Caleb Trombley speaks at a Caribou City Council meeting in May. Trombley is proposing that the city revise its marijuana ordinance to allow caregiver marijuana stores, which cater to medical consumers. Credit: Melissa Lizotte / Aroostook Republican

CARIBOU, Maine — Caribou has banned retail marijuana sales since city officials began regulating the local industry, but a proposal from a young entrepreneur could change that.

Caribou’s current marijuana ordinance only allows nonprofit dispensaries and cultivation facilities to exist within city limits. Any retail business selling medical or recreational marijuana to the general public cannot be developed.

The city’s policy has placed it in sharp contrast to neighboring Presque Isle, which approved recreational marijuana sales and manufacturing in 2020. Since then, Presque Isle has welcomed four medical shops, two recreational stores and one cultivation facility. Caribou’s hesitancy to jump into the recreational industry mirrors that of most Maine towns, but city leaders will soon debate whether potential risks to Caribou’s family-friendly culture outweigh economic benefits.

Caleb Trombley, a 2018 graduate of Caribou High School, is proposing that the city change its marijuana ordinance to allow caregiver retail stores, which sell medical marijuana products only to customers with medical cards. He is suggesting that Caribou limit such businesses to two stores in the downtown district.

His business ventures come at a time when Maine has seen economic benefits of the marijuana industry, but most Aroostook County towns have not allowed marijuana businesses of any form.

At age 22, Trombley has never operated his own business but has worked in Bangor as a licensed caregiver’s assistant. He is seeking his medical marijuana caregiver’s license and wants to open a caregiver store in the former Pizza Hut building on Bennett Drive.

The location is ideal because his store would not be too close to the city’s recreation center or pre-K to grade 8 school, both located farther down Bennett Drive, he said.

Trombley submitted his first proposal to the city in January but withdrew his offer after finding out that the Planning Board could not accept his applications under the current ordinance. He has since spoken publicly to the City Council and worked with the code enforcement office to draft his proposed ordinance changes.

Unlike in Presque Isle, Trombley said that he has seen a greater need for medical marijuana services in the Caribou region. The city has two nonprofit medical marijuana dispensaries — Safe Alternatives and Richardson Remedies — but those businesses cannot operate as traditional storefronts, with products that customers can easily browse.

“I have friends and family who have traveled 40 miles to an hour to get quality medicine. Sometimes they’ve gone to Presque Isle or as far [north] as Grand Isle,” Trombley said.

While Presque Isle remains the hub for Aroostook’s still-young marijuana industry, the town of Grand Isle, more than 35 miles north of Caribou, has three dispensaries, two medical and one recreational. Washburn, 11 miles southwest of Caribou, approved a recreational and medical marijuana ordinance in 2021.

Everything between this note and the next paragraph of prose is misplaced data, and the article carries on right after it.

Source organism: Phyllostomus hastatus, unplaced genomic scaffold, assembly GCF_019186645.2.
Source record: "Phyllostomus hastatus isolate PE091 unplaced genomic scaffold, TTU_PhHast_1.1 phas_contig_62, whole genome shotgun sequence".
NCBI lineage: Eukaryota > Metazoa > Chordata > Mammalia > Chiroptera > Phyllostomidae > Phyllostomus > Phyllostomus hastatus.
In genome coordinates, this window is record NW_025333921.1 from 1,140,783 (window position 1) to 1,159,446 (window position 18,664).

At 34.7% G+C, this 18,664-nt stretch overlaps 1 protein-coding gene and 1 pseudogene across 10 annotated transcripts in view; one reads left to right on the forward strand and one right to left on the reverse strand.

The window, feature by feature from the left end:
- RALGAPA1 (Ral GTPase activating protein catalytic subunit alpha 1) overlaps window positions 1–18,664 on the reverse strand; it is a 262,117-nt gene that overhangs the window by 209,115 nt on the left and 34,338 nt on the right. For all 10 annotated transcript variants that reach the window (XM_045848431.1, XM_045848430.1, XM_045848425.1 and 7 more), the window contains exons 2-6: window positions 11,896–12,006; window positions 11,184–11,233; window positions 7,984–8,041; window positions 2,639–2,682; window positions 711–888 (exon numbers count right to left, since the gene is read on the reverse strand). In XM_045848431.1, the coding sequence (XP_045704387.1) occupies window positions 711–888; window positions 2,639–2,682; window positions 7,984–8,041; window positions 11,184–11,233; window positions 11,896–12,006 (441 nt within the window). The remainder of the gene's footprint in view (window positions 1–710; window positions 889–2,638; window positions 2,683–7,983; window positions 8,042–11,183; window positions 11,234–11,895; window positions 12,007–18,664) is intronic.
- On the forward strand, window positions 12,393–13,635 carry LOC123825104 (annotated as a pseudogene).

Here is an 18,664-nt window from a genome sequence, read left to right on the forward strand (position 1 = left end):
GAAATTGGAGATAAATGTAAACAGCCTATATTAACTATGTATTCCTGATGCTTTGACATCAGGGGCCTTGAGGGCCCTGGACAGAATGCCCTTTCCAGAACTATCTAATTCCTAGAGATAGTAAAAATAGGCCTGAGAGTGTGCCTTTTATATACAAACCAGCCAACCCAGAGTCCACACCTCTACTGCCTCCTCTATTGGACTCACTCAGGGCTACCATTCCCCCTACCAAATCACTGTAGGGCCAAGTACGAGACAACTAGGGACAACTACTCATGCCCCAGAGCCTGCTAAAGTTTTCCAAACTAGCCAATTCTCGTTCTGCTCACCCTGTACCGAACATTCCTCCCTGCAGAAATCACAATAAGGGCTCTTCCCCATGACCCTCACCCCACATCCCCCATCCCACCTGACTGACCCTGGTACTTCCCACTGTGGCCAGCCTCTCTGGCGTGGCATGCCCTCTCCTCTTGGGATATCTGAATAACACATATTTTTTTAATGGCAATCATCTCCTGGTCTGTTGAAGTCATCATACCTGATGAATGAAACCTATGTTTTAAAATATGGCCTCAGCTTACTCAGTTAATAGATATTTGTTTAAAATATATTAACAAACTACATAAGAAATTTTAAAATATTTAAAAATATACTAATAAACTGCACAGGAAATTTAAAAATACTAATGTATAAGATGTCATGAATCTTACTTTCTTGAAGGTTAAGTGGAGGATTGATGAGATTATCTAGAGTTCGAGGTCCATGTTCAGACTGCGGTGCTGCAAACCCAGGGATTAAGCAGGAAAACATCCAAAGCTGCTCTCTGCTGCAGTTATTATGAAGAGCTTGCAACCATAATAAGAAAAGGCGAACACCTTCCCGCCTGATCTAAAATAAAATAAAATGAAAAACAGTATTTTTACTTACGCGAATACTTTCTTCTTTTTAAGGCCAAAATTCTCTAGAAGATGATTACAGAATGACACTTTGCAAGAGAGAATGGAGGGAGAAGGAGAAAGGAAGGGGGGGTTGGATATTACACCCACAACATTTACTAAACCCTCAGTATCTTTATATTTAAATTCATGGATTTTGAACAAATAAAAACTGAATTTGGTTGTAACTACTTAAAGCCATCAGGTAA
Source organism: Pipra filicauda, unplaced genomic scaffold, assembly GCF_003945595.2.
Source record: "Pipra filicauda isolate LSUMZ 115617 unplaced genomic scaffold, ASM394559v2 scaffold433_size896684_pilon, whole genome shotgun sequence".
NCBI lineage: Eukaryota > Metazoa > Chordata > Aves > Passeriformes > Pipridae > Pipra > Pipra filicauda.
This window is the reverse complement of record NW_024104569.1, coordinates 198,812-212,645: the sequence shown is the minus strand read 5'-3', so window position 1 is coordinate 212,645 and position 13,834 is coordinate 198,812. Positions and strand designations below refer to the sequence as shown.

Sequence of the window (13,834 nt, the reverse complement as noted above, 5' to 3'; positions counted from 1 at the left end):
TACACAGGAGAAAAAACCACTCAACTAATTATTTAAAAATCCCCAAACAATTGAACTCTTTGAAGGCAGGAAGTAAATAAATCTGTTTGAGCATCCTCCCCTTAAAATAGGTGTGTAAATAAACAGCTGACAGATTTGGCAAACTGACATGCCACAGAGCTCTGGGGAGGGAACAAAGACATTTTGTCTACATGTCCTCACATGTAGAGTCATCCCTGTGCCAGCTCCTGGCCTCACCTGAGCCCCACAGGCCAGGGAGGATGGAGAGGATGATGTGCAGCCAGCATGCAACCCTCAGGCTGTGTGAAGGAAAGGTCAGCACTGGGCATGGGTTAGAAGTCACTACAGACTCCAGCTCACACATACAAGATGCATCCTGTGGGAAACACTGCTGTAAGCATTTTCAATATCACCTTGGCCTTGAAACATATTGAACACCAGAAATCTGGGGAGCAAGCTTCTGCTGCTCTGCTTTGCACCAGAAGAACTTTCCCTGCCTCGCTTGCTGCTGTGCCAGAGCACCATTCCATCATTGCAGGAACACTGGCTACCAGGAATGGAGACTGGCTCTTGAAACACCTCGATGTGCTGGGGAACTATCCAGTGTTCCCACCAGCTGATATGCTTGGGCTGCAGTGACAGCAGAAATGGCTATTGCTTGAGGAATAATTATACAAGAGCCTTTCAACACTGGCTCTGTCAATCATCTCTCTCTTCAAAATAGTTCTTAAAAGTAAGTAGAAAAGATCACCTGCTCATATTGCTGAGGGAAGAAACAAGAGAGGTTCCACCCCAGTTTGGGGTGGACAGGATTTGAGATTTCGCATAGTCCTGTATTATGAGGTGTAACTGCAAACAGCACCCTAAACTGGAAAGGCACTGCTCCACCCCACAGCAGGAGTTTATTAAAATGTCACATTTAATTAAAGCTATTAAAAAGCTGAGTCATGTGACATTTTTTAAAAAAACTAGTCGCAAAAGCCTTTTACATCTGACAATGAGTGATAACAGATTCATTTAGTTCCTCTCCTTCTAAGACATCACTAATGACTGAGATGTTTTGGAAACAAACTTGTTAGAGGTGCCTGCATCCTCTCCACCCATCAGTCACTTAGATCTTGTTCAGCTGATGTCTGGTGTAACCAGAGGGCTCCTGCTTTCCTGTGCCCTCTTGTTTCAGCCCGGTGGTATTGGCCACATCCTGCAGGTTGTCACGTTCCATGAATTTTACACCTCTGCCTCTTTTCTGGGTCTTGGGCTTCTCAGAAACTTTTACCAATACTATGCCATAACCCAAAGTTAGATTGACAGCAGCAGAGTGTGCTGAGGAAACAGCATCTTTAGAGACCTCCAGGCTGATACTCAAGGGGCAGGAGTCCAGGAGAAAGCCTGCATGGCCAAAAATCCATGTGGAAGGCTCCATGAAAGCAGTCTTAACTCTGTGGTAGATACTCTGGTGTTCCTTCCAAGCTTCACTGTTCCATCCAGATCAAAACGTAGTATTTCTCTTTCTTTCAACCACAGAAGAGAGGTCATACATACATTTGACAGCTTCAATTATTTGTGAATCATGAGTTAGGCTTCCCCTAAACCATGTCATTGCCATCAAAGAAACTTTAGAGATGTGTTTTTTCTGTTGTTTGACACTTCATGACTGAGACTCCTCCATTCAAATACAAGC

To allow Trombley’s business to exist, Caribou’s Planning Board would need to revise its ordinance to specify what marijuana retail businesses the city will allow and how they will be regulated, said Code Enforcement Officer Ken Murchison.

Planning Board members on Thursday agreed they need to research marijuana ordinances from other Maine municipalities before revising their own. They also will consult with local law enforcement, health officers and safety inspectors before deciding if they want to allow medical and recreational stores, or just one of those two.

Board members agreed to present the pros and cons of different ordinances for councilors to consider if they allowed any retail marijuana stores to exist.

Given Caribou’s history with marijuana regulations, Murchison expects the city to take a cautious approach to the industry compared to other towns.

In 2016, when Maine narrowly passed the ballot question that legalized recreational marijuana, the question failed in Caribou by 25.13 percent, or 2,523 votes.

Caribou’s first nonprofit medical marijuana dispensary — Safe Alternatives on Presque Isle Road — opened in 2017 and was the first business of its kind in Aroostook. Richardson Remedies later opened a dispensary on Bog Road in Caribou and has a retail medical marijuana store in Presque Isle.

But not until now has Caribou considered allowing retail marijuana businesses.

The Planning Board will need to consider the potential impact that retail marijuana could have on the community, Murchison said.

“Case studies from around the state have shown problems with unchecked growth, dangerous conditions and even fires to historic downtown areas,” Murchison said. “Caribou is proud of our family-friendly community and wants to do no harm to historic residential neighborhoods and commercial areas.”

Trombley, who does not have interest in selling recreational marijuana, said that Caribou is legally allowed to limit the types and number of businesses in each city district to prevent fires and other disasters from occurring.

“It’s not something they have to jump into headfirst,” Trombley said. “All I’m suggesting is that they at least give it a try.”